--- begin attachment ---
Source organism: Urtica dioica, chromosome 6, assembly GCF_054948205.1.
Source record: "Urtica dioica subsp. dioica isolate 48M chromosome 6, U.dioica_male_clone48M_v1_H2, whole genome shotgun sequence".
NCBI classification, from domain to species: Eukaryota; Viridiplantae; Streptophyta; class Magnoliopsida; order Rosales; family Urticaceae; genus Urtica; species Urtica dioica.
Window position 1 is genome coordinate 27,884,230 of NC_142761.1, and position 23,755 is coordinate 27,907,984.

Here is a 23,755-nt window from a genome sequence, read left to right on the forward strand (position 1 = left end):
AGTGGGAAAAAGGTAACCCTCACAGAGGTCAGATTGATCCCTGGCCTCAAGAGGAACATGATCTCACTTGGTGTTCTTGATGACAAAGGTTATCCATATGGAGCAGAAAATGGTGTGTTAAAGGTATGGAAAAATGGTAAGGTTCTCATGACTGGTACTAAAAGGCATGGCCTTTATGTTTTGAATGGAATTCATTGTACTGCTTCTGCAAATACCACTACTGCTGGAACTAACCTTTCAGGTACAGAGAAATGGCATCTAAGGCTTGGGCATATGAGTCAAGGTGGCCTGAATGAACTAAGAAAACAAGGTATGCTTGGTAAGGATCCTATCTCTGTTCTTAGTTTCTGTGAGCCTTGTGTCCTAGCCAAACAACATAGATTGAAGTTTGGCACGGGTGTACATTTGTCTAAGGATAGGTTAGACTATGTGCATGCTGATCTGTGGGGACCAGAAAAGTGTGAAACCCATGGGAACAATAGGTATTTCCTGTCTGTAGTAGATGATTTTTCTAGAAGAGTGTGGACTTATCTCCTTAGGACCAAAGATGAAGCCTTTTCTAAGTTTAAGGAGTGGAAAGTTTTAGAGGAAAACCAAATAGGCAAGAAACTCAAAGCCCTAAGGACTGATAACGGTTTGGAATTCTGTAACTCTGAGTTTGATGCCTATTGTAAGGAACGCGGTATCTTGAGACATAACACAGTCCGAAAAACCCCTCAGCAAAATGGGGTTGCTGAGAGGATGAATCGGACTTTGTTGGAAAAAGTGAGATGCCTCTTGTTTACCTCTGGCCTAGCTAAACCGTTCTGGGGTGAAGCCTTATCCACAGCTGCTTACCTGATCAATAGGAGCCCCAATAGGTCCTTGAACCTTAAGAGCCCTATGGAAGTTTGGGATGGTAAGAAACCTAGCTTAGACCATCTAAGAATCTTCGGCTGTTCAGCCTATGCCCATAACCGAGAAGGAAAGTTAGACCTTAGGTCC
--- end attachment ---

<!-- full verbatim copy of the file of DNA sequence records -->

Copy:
Source organism: Urtica dioica, chromosome 6, assembly GCF_054948205.1.
Source record: "Urtica dioica subsp. dioica isolate 48M chromosome 6, U.dioica_male_clone48M_v1_H2, whole genome shotgun sequence".
NCBI classification, from domain to species: Eukaryota; Viridiplantae; Streptophyta; class Magnoliopsida; order Rosales; family Urticaceae; genus Urtica; species Urtica dioica.
Window position 1 is genome coordinate 27,884,230 of NC_142761.1, and position 23,755 is coordinate 27,907,984.

Here is a 23,755-nt window from a genome sequence, read left to right on the forward strand (position 1 = left end):
AGTGGGAAAAAGGTAACCCTCACAGAGGTCAGATTGATCCCTGGCCTCAAGAGGAACATGATCTCACTTGGTGTTCTTGATGACAAAGGTTATCCATATGGAGCAGAAAATGGTGTGTTAAAGGTATGGAAAAATGGTAAGGTTCTCATGACTGGTACTAAAAGGCATGGCCTTTATGTTTTGAATGGAATTCATTGTACTGCTTCTGCAAATACCACTACTGCTGGAACTAACCTTTCAGGTACAGAGAAATGGCATCTAAGGCTTGGGCATATGAGTCAAGGTGGCCTGAATGAACTAAGAAAACAAGGTATGCTTGGTAAGGATCCTATCTCTGTTCTTAGTTTCTGTGAGCCTTGTGTCCTAGCCAAACAACATAGATTGAAGTTTGGCACGGGTGTACATTTGTCTAAGGATAGGTTAGACTATGTGCATGCTGATCTGTGGGGACCAGAAAAGTGTGAAACCCATGGGAACAATAGGTATTTCCTGTCTGTAGTAGATGATTTTTCTAGAAGAGTGTGGACTTATCTCCTTAGGACCAAAGATGAAGCCTTTTCTAAGTTTAAGGAGTGGAAAGTTTTAGAGGAAAACCAAATAGGCAAGAAACTCAAAGCCCTAAGGACTGATAACGGTTTGGAATTCTGTAACTCTGAGTTTGATGCCTATTGTAAGGAACGCGGTATCTTGAGACATAACACAGTCCGAAAAACCCCTCAGCAAAATGGGGTTGCTGAGAGGATGAATCGGACTTTGTTGGAAAAAGTGAGATGCCTCTTGTTTACCTCTGGCCTAGCTAAACCGTTCTGGGGTGAAGCCTTATCCACAGCTGCTTACCTGATCAATAGGAGCCCCAATAGGTCCTTGAACCTTAAGAGCCCTATGGAAGTTTGGGATGGTAAGAAACCTAGCTTAGACCATCTAAGAATCTTCGGCTGTTCAGCCTATGCCCATAACCGAGAAGGAAAGTTAGACCTTAGGTCC